Friday, December 31, 2010

Backyard Chickens

Anyone here raise backyard chickens? Mrs Elliott wants to know more about what's involved, how much work it is, what they need to survive our cold season. Toss off a comment if you've some experience in this area.

Thursday, December 30, 2010

Green and Yellow Food Suggestions for BCS Party?

"What about green and yellow food?" Mrs Elliott asked.

In case you haven't heard, No. 1 Auburn and No. 2 Oregon will be battling it out at the BCS championship game on January 10 in Glendale, AZ. We have some friends coming over to our house to watch it.

It's an interesting problem.

Things must be themed, of course, but other than pizza with yellow cheese and pesto sauce or yellow corn chips with green salsa I came up with nothing. Cupcakes? You can get cupcakes in any color you want, but the idea of green and yellow cupcakes with beer or after victory cigars seems ghastly.

So I'm crowdsourcing the question to my vast and respected readership. Ideas? Leave a comment.

Monday, December 20, 2010

The Rain Stays Mainly on the Chain

When Mrs Elliott were driving up the Oregon coast last summer we happened across a ticky-boo shop selling many fanciful and useless things for the house. We were drawn to a frivolous rain chain, a portion of which is shown here:
Teapot and teacups rain chain
I hung it from the end of the gutter outside the living room window. It's been fun to watch when it rains, water splashing and gurgling down the chain.

This morning when I woke up, I saw this:
Pretty cool, huh?

Monday, December 6, 2010

A Nice Place to Stay Along the Route?

Every year, Mrs Elliott and I drive down to the Sacramento area to visit family for the holidays. This year it's for the Christmas one, next year it will be for the the Thanksgiving one. We alternate.

While our destination is not so far away that we could not do the drive in one day, we prefer to take two. No sense getting tired and pressing hard out of desperation and ending up like one of those cars that pepper the winter landscape alongside the highways around here, turned-turtle after drifting right off the road and into the shrubbery.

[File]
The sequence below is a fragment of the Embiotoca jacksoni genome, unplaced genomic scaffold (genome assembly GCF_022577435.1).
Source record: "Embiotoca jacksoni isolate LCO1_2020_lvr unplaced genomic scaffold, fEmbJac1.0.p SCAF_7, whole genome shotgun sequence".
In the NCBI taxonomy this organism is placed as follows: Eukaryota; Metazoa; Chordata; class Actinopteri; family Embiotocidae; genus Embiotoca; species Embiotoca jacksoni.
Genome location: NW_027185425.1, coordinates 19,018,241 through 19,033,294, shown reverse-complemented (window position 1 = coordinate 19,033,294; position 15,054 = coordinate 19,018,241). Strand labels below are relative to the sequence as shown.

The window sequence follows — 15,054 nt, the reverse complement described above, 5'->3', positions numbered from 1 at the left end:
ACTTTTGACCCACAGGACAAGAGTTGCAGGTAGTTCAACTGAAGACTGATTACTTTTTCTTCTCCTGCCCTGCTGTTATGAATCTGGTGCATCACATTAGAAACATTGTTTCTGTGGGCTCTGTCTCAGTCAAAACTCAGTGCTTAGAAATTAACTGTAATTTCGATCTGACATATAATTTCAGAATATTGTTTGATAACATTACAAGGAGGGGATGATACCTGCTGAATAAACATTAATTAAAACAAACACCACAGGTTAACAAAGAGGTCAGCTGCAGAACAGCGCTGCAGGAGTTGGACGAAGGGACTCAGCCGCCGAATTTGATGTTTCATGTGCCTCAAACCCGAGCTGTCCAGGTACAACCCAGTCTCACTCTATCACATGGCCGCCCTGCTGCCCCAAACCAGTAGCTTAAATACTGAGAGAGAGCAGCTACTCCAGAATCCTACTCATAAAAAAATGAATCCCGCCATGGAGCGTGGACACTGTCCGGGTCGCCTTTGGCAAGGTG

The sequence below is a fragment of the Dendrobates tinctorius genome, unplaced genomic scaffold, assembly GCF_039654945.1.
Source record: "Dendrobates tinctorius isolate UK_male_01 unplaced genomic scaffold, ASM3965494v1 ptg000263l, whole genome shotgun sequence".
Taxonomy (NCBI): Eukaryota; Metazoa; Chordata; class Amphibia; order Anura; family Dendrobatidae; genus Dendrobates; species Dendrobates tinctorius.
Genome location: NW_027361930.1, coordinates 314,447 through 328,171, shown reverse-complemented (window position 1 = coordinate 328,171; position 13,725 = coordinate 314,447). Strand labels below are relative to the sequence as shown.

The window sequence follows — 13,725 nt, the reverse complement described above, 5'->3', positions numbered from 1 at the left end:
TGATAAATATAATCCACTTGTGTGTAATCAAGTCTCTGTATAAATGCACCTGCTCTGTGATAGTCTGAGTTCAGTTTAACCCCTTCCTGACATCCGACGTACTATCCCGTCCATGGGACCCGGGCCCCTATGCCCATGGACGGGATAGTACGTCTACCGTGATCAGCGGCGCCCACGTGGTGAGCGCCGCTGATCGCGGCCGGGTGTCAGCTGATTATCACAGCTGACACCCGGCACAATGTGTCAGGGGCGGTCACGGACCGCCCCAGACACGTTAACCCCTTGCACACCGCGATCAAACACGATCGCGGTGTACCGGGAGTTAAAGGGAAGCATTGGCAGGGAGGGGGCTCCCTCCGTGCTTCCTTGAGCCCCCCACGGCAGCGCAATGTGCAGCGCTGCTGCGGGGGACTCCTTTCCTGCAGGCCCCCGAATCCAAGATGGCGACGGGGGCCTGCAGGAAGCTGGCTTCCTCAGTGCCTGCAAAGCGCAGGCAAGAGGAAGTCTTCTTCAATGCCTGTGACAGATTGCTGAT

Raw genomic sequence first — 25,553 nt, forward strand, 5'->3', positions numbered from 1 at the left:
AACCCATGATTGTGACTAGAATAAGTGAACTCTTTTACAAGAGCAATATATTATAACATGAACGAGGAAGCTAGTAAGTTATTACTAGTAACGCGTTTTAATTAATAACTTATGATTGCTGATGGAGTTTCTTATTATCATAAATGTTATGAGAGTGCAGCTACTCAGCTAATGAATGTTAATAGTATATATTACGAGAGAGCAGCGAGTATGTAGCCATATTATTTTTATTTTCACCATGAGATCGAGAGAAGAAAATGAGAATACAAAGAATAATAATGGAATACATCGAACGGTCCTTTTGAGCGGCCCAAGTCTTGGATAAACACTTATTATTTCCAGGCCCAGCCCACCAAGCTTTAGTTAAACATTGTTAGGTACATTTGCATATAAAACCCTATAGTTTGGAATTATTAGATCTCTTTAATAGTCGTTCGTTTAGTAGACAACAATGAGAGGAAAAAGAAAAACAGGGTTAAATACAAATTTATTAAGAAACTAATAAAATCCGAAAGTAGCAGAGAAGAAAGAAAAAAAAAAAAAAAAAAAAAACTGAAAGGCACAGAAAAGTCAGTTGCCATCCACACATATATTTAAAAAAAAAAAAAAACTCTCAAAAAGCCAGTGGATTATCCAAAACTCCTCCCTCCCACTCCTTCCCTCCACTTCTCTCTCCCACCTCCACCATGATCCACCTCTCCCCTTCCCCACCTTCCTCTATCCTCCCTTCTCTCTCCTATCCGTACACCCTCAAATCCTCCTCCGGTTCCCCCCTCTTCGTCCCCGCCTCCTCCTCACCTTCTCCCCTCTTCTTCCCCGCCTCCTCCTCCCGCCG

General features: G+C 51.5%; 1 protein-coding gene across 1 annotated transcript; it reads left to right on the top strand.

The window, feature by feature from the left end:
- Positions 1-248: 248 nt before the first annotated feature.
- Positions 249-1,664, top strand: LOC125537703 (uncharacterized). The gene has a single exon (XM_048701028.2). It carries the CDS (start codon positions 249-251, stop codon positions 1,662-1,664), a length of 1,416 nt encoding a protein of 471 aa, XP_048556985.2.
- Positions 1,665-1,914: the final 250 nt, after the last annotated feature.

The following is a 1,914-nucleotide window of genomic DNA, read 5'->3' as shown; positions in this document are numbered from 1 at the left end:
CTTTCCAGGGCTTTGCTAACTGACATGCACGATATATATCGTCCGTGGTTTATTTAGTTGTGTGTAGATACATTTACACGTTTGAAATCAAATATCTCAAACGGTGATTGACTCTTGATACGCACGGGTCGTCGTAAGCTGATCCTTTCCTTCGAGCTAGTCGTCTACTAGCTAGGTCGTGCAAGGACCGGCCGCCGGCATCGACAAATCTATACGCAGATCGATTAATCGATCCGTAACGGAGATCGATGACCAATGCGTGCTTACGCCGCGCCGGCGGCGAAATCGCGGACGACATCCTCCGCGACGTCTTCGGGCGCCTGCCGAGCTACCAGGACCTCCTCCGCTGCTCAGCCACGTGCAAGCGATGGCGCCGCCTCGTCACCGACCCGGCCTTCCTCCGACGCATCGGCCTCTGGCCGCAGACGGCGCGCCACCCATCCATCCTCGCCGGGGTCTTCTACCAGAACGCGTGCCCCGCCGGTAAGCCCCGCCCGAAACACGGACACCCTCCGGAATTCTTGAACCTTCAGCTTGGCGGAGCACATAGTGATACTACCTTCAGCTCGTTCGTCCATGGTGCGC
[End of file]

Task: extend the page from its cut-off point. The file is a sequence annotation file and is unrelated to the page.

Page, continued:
Driving during daylight provides endless hours of scenery-seeing. This we find better than spending hours staring down the snowflake-filled tunnel created by the car's headlights in the dark. We also bring a book or two on CD to keep the part of the brain that likes stories active (Mrs Elliott has heard all my knock-knock jokes and just sighs and stares out the window when I unholster a few).

We got this trip mainly sorted out except for lodging. This is turning into a problem.

Every year we have the same discussion about where to stay midway. And so far we haven't found a place we like.

I'm asking for suggestions.

Fig. 2 Crappy brick-in-a-parking-lot corporate Motel 6-like place.
We'd like to find a non-corporate place that is cozy, quaint, and quiet. NOT a crappy brick-in-a-parking-lot Motel 6 or one of its wretched cousins. And I'm not so sure about bed and breakfast places, either.

My last two experiences were not encouraging.

Like that tiny but expensive room we stayed in in Astoria this summer. It was located at the top of a fearsomely steep flight of stairs. The mattress, the bedding, the pillows and the room smelled bad. The bathroom was a modern design -- for 1890. At some point antique goes past "quaint" and moves directly into "decrepit" territory and I reckon that loo passed its sell-by date in the mid-'50s.

We stayed in a BnB near Klamath Falls after last year's Thanksgiving. It was more comfortable, but the poor owner had just learned that his hospitalized wife's health condition was far worse than anticipated, so his mood was somewhat dampened. The mood of the proprietor sets the tone of the place. If the owner is cheerful and fun, the stay can be quite enjoyable. If the owner is morose or has a hook for a hand and habitually lurks within earshot all the time, the place can be a little less fun.

A stay at a bed and breakfast is a crap shoot, my friend. An expensive one. A young Anthony Perkins might show you to your room.

So the quest continues.